One Paseo opponents to file petition March 25

Petition signatures aimed at getting the San Diego City Council to overturn its approval of a 23.6-acre mixed-use housing, retail and office development in Carmel Valley are scheduled to be turned in March 25 to the county Registrar of Voters Office.

If a group called Protect San Diego’s Neighborhoods collected enough valid signatures opposing the $750 million One Paseo Project, the City Council would have to rescind its approval or place the issue before voters. They need around 34,000 signatures to qualify.

A spokesman for the group, Jeff Powers, told City News Service that “we’re over the threshold.”

However, more than 23,000 forms have been received by the City Clerk’s Office from people asking that their signatures be withdrawn from the petition.

That’s roughly eight times more than have ever been received in a referendum effort.

Powers said that historically, only 20 percent of such requests are granted.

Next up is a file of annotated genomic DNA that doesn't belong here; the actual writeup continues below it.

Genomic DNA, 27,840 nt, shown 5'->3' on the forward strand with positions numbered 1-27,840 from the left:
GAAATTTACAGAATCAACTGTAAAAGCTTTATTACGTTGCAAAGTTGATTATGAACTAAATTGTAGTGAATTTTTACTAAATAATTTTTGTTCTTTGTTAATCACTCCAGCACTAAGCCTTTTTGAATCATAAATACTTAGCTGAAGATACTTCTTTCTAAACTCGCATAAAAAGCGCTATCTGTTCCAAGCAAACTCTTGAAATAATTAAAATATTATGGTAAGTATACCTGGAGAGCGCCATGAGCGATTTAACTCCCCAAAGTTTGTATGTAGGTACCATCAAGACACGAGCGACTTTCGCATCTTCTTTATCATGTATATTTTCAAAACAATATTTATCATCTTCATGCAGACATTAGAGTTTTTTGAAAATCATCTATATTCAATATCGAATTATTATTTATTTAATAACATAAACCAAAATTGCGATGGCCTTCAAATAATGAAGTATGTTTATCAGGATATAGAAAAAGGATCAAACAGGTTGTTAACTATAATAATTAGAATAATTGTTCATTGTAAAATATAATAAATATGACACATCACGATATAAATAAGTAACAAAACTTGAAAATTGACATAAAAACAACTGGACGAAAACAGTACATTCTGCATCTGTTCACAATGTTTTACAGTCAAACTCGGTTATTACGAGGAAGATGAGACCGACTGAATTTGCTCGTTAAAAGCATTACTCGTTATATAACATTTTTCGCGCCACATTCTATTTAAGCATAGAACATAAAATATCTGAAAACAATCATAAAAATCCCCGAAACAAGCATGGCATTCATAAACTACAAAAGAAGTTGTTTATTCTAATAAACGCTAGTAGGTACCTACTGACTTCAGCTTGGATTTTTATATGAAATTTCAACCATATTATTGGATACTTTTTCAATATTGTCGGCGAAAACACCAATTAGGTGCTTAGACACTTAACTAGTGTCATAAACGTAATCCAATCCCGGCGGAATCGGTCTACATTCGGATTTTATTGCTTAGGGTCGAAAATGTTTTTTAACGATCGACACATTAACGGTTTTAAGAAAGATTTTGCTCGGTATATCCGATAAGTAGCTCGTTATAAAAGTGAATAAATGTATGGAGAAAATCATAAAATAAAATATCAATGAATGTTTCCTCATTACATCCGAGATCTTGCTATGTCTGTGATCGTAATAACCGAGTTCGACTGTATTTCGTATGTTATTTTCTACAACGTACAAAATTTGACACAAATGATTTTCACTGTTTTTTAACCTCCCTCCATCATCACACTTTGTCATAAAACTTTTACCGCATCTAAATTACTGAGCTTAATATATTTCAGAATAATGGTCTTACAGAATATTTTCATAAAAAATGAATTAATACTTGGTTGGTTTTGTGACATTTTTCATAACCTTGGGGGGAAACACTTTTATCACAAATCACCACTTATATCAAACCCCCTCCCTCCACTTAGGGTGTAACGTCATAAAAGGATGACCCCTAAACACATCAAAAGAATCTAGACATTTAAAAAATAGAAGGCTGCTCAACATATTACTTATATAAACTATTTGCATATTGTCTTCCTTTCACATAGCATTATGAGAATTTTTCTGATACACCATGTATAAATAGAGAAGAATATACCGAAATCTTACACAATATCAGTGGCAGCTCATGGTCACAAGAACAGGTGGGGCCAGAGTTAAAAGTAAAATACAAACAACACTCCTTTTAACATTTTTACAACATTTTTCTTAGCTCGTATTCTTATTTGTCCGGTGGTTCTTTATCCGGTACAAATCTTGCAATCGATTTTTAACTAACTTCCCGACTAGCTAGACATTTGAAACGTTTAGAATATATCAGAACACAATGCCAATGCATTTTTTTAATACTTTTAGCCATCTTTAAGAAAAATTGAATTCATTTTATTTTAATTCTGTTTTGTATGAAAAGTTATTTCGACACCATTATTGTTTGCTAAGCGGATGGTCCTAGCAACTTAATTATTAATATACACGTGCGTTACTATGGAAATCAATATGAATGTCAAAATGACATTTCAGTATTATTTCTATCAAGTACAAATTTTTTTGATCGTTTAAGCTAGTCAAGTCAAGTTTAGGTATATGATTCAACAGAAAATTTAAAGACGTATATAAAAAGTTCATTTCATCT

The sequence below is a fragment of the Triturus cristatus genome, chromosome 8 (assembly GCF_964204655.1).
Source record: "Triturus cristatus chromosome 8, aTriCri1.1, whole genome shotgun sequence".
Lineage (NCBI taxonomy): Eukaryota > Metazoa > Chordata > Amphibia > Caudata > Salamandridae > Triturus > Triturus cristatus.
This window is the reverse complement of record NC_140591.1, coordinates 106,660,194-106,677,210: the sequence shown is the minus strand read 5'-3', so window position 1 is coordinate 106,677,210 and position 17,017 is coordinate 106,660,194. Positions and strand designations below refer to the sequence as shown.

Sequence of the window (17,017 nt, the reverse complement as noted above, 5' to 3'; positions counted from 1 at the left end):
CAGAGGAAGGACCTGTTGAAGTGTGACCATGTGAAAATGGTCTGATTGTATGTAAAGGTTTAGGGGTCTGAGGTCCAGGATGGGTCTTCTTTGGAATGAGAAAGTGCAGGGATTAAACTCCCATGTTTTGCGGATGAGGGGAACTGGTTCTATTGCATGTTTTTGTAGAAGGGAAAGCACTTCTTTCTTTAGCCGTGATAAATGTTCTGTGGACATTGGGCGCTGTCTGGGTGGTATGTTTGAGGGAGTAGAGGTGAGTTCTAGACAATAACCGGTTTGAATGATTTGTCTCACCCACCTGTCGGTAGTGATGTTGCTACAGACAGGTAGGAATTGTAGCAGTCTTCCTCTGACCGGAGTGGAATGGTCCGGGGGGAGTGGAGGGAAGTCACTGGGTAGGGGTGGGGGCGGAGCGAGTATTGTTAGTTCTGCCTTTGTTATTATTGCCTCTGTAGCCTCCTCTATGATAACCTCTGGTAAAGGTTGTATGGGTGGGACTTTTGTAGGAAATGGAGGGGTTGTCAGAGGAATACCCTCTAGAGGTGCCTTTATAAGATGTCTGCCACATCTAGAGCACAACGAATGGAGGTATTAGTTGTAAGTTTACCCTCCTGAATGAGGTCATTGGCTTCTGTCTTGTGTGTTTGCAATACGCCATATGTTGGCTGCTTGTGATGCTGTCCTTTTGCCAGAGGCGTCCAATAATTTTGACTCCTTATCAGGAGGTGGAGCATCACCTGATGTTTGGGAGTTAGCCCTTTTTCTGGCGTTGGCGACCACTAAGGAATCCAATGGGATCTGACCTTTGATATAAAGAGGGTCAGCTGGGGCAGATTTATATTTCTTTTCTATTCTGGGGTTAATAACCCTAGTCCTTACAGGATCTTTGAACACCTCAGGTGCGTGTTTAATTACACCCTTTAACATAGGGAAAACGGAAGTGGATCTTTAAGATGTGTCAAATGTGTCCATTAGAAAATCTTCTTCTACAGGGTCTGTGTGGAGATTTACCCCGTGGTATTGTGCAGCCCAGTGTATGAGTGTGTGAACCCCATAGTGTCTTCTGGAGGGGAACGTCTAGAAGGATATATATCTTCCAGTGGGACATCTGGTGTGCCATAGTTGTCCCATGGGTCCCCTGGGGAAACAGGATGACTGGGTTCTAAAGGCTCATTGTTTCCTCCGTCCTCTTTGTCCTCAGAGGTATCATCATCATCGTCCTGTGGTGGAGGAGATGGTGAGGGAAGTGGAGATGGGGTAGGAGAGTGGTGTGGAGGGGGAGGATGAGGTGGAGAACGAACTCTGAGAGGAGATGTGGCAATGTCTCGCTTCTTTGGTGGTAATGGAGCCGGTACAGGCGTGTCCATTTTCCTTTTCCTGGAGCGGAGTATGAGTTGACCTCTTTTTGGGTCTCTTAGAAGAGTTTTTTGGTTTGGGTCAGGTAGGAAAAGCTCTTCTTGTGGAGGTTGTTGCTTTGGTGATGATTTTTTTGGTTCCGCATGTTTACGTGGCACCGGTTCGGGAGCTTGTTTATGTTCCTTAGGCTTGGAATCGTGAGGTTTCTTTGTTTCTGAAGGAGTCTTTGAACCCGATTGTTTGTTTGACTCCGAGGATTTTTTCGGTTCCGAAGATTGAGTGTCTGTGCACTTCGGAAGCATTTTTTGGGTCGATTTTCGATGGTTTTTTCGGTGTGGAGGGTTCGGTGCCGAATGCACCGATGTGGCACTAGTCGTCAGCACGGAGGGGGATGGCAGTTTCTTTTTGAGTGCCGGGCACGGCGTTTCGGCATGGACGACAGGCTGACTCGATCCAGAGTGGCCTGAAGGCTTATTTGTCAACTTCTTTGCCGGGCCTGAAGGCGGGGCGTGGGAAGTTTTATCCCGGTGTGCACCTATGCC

The opponents contend One Paseo will destroy the affluent community by attracting an influx of vehicle traffic to an already congested part of town.

The 10-building development will encompass nearly 1.5 million square feet of floor space, including shops, offices, a movie theater and more than 600 housing units south of Del Mar Heights Road, between El Camino Real and High Bluff Drive.

The opponents also claim the City Council ignored community planning groups that voted against the project. Council President Sherri Lightner, who represents the area and opposes One Paseo, said the project is three times denser than allowed for in the area’s community zoning plan.

The developer, Kilroy Realty, contends that floor space and building heights have been reduced, and a systems of connected traffic signals will manage traffic through the area.

In a statement, Kilroy accused signature-gatherers of deceiving residents to get them to sign petitions.

Supporters also say the development fits in with the “City of Villages” land use concept approved by the City Council several years ago to guide so-called “urban in-fill” projects.


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